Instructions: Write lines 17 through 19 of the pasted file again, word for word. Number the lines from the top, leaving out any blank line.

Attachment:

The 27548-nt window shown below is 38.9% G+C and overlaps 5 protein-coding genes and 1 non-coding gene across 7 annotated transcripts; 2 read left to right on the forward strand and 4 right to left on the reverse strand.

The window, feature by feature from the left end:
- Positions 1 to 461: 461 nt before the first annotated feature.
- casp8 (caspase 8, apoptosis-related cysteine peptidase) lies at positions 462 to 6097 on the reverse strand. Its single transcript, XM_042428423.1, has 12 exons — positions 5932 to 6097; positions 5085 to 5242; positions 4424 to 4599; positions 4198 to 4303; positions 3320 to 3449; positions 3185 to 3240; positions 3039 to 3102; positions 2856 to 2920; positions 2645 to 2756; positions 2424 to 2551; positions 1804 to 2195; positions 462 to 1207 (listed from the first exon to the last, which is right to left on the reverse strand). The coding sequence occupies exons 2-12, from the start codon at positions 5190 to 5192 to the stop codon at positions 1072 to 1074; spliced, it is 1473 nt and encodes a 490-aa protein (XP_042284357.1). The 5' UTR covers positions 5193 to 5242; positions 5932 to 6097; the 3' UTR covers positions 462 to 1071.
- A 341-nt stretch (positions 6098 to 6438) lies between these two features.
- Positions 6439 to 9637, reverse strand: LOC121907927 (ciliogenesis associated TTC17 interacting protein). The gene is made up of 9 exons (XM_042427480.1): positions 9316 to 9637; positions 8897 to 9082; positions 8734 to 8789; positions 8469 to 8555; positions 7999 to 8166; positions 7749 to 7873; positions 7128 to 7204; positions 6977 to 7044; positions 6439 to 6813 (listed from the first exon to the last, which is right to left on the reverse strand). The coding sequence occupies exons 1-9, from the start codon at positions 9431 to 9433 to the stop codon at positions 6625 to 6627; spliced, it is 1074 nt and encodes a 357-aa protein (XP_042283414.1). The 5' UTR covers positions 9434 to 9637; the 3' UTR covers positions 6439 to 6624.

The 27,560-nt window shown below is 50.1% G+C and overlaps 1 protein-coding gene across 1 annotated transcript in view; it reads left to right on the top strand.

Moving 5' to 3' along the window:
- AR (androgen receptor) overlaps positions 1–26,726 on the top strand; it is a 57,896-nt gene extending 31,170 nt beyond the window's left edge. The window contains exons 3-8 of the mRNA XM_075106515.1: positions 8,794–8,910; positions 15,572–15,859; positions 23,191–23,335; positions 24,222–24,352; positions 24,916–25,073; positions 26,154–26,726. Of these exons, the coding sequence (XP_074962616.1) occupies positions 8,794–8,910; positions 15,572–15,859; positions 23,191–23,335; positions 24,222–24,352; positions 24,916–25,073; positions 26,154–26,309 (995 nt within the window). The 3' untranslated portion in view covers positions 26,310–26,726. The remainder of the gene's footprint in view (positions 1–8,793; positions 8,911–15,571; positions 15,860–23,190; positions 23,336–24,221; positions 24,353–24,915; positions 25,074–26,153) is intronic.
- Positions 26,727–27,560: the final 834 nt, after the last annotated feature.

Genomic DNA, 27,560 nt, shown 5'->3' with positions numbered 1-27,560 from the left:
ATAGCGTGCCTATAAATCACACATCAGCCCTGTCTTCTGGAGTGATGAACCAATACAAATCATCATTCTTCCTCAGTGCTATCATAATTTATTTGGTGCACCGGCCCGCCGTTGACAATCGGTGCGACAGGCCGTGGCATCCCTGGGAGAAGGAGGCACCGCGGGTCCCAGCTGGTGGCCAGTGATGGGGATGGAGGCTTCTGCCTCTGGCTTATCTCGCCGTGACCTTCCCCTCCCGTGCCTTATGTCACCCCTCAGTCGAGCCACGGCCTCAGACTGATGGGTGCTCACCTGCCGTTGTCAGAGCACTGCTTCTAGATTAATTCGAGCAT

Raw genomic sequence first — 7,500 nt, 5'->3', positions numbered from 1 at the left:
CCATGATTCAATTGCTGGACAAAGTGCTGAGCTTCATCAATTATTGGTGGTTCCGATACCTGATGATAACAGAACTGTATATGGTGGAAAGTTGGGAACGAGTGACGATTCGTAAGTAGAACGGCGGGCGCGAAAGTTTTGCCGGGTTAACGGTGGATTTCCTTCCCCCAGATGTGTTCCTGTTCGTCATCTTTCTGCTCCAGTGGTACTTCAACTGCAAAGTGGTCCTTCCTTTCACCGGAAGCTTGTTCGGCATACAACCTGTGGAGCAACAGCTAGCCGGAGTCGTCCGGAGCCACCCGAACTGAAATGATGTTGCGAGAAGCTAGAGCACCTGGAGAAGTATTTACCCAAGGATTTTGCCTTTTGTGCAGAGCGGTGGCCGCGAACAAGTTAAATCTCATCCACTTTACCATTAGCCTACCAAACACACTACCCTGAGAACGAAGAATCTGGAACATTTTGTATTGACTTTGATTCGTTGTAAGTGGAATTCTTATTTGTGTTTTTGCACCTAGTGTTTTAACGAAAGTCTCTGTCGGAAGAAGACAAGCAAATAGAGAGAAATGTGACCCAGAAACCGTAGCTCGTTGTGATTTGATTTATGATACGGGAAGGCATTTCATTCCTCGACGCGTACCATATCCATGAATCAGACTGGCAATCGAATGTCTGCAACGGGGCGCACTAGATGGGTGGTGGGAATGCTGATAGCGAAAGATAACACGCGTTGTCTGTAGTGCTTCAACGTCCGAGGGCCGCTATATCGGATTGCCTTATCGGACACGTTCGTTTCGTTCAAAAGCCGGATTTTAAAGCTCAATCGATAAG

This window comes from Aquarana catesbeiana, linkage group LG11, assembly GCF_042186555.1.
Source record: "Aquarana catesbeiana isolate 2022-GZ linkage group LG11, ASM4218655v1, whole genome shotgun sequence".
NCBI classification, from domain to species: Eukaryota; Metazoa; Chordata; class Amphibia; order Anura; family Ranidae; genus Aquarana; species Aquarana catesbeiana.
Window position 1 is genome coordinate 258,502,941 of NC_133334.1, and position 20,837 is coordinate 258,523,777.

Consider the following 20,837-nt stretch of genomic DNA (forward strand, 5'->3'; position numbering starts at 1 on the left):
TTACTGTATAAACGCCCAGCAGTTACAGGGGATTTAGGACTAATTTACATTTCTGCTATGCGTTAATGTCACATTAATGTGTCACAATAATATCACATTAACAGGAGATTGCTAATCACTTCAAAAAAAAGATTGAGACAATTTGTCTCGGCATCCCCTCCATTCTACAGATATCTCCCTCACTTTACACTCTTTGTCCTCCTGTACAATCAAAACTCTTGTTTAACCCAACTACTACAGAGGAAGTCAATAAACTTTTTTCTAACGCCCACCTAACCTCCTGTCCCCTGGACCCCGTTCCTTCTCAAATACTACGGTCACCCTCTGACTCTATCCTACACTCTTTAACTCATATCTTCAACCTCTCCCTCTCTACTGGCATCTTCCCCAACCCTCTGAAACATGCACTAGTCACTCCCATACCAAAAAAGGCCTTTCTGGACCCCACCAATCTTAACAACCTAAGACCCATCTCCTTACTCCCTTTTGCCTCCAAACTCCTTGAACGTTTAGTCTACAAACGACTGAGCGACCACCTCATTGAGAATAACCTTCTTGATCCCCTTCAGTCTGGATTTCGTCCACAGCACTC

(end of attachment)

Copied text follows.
NCBI classification, from domain to species: Eukaryota; Metazoa; Chordata; class Amphibia; order Anura; family Ranidae; genus Aquarana; species Aquarana catesbeiana.
Window position 1 is genome coordinate 258,502,941 of NC_133334.1, and position 20,837 is coordinate 258,523,777.

Consider the following 20,837-nt stretch of genomic DNA (forward strand, 5'->3'; position numbering starts at 1 on the left):